Americans seem to have less respect for smokers compared with those who don't smoke, a new Gallup survey suggests, also finding that 12 percent of U.S. adults turn their noses up at overweight people, too.
While two decades ago, between 14 percent and 17 percent of Americans reported having less respect for a person who smokes, the recent survey found that number grew to 25 percent. The growth of the nonsmoking population may partly explain the trend, Gallup researchers noted. The percentage of adult smokers dropped from 27 percent in 1991 to today's 22 percent, Gallup found.
Nonsmokers are the primary source of bias against smokers, with 30 percent saying they have less respect for smokers; that's compared with 5 percent of smokers who share this view. However, former smokers are nearly as likely as adults who have never smoked — 24 percent vs. 33 percent — to look down on smokers. [Infographic: Smokers in the US Today]
Older Americans ages 65 and over, those with at least a college degree and upper-income Americans earning $75,000 or more annually are among the least likely U.S. adults to smoke. They are also among the most likely to report having less respect for smokers.
Unlike smoking, being overweight doesn't carry the same level of disapproval. More than four in five adults, including overweight and non-overweight individuals, say others' weight doesn't influence their respect for people. However, high-income and college-educated Americans were more likely than others to say they have less respect for people who are overweight.
Americans may feel less bias toward overweight people than toward smokers because obesity is far more prevalent in society, the researchers speculate. Forty-two percent of respondents in the Gallup poll described themselves as overweight, with 6 percent saying they are very overweight. Even if Americans are not overweight themselves, most are likely to have relatives, coworkers, or close friends who are overweight, which may increase their compassion for the condition, according to Gallup. [10 Easy Paths to Self Destruction]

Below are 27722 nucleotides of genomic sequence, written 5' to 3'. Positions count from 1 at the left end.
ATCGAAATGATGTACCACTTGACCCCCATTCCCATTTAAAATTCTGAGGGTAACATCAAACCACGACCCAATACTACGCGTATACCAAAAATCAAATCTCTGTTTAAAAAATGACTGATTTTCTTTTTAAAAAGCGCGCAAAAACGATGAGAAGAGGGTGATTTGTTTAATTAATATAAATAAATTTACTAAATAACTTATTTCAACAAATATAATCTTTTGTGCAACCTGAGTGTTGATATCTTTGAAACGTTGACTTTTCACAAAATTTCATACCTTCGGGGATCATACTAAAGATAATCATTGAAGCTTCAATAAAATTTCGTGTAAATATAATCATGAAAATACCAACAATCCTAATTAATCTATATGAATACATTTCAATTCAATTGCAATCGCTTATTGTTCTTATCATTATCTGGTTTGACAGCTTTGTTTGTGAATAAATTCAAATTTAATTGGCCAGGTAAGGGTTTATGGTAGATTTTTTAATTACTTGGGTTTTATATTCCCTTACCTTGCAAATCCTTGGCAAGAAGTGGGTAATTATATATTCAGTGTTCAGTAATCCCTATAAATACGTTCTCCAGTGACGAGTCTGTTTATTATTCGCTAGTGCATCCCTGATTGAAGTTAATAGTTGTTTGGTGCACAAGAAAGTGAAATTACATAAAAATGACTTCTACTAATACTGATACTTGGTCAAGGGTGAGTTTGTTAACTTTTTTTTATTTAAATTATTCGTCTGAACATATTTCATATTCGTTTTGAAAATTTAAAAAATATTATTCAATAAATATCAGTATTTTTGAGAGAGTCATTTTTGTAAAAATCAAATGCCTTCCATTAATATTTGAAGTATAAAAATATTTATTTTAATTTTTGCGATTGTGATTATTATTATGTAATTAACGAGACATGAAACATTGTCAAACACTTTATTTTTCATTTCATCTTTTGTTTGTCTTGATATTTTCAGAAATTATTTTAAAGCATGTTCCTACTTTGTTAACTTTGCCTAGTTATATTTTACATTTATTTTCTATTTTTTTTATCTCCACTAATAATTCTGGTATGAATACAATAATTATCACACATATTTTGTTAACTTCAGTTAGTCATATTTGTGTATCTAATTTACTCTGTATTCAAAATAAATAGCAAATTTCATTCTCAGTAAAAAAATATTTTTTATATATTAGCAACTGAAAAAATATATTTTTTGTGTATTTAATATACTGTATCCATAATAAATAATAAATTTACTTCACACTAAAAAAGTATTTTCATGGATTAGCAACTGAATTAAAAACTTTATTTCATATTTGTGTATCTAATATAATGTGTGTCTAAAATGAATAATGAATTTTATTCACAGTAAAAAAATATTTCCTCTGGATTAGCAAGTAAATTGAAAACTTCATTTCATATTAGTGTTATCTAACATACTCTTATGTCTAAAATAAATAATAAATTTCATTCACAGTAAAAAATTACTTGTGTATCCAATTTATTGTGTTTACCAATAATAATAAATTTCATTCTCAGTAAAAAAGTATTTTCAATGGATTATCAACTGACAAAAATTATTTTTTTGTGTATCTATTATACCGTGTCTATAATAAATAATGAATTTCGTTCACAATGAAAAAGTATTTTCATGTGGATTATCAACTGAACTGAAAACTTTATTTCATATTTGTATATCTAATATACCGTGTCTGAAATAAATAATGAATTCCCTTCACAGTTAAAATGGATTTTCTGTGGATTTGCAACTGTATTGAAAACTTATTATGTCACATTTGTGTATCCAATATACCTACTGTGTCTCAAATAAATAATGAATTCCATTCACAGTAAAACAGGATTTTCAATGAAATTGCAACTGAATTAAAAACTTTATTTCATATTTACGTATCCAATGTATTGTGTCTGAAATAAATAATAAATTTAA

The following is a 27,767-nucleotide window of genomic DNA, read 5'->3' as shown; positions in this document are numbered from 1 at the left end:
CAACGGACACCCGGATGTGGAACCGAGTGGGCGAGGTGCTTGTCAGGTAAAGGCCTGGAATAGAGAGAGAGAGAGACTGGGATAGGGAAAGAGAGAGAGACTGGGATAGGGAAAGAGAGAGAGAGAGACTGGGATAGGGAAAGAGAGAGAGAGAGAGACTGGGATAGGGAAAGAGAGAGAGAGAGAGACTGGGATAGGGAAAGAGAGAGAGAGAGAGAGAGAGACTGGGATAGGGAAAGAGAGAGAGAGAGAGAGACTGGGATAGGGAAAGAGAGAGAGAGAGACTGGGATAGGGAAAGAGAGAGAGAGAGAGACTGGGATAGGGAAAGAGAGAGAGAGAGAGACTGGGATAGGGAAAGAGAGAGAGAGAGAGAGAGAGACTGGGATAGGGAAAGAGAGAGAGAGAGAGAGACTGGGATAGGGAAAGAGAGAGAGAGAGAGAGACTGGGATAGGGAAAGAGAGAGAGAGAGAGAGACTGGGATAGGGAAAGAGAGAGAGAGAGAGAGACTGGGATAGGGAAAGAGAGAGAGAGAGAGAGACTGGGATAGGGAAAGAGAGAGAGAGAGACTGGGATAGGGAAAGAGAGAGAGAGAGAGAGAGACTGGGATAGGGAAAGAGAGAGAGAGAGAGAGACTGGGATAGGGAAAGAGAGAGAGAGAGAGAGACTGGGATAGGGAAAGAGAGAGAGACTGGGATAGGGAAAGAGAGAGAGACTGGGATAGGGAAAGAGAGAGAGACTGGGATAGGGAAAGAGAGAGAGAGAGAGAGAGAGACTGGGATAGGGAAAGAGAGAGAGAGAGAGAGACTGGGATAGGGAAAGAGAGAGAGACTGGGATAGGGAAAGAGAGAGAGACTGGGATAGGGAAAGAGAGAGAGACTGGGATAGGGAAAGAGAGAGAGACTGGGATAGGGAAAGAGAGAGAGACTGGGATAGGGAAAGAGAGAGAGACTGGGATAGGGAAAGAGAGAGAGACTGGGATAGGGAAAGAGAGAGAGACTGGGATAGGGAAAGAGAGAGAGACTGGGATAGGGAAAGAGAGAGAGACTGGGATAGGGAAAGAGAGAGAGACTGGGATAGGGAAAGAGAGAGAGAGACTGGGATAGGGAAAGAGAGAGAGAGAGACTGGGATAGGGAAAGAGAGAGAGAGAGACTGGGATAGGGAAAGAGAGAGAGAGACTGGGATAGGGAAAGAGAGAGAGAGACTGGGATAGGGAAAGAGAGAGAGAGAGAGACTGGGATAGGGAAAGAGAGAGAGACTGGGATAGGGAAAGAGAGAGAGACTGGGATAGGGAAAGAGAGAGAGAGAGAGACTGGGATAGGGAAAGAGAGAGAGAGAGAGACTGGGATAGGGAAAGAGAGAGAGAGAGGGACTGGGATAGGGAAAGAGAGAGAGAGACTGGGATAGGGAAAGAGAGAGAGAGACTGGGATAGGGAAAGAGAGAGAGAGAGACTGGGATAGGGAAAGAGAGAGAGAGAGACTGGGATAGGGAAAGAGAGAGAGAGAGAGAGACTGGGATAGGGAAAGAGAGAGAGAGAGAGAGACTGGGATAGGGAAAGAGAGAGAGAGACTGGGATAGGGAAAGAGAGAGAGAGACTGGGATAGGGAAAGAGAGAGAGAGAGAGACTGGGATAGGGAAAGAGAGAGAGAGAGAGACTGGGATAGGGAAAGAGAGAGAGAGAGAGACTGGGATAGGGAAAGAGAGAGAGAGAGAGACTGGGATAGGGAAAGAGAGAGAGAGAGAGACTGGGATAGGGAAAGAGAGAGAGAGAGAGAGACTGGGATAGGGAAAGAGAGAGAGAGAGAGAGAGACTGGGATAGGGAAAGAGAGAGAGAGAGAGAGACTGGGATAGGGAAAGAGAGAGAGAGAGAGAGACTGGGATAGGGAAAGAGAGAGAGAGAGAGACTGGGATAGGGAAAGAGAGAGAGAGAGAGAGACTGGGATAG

Further, Gallup's question asked Americans about their reactions to "overweight" people, not whether they harbor a bias toward obese individuals.
Past research has suggested social stigma can exacerbate physical decline in obese people. A study published in the March 2011 issue of the journal Social Psychology Quarterlyfound that the moderately obese participants who reported being discriminated against showed a greater physical decline over time, measured by their ability to perform everyday tasks, than did the severely obese, who didn't report discrimination.
The new Gallup poll was conducted July 7-11, and involved a random sample of 1,016 adults, ages 18 and older, living in all 50 U.S. states and the District of Columbia. During the landline and cellphone interviews, pollers asked respondents: "All in all, does the fact that a person [smokes/is overweight] make you respect them more, respect them less or does it make no difference to you?"
The results were weighted by age, gender, race and other factors to reveal a nationally representative sample.
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Jeanna served as editor-in-chief of Live Science. Previously, she was an assistant editor at Scholastic's Science World magazine. Jeanna has an English degree from Salisbury University, a master's degree in biogeochemistry and environmental sciences from the University of Maryland, and a graduate science journalism degree from New York University. She has worked as a biologist in Florida, where she monitored wetlands and did field surveys for endangered species. She also received an ocean sciences journalism fellowship from Woods Hole Oceanographic Institution.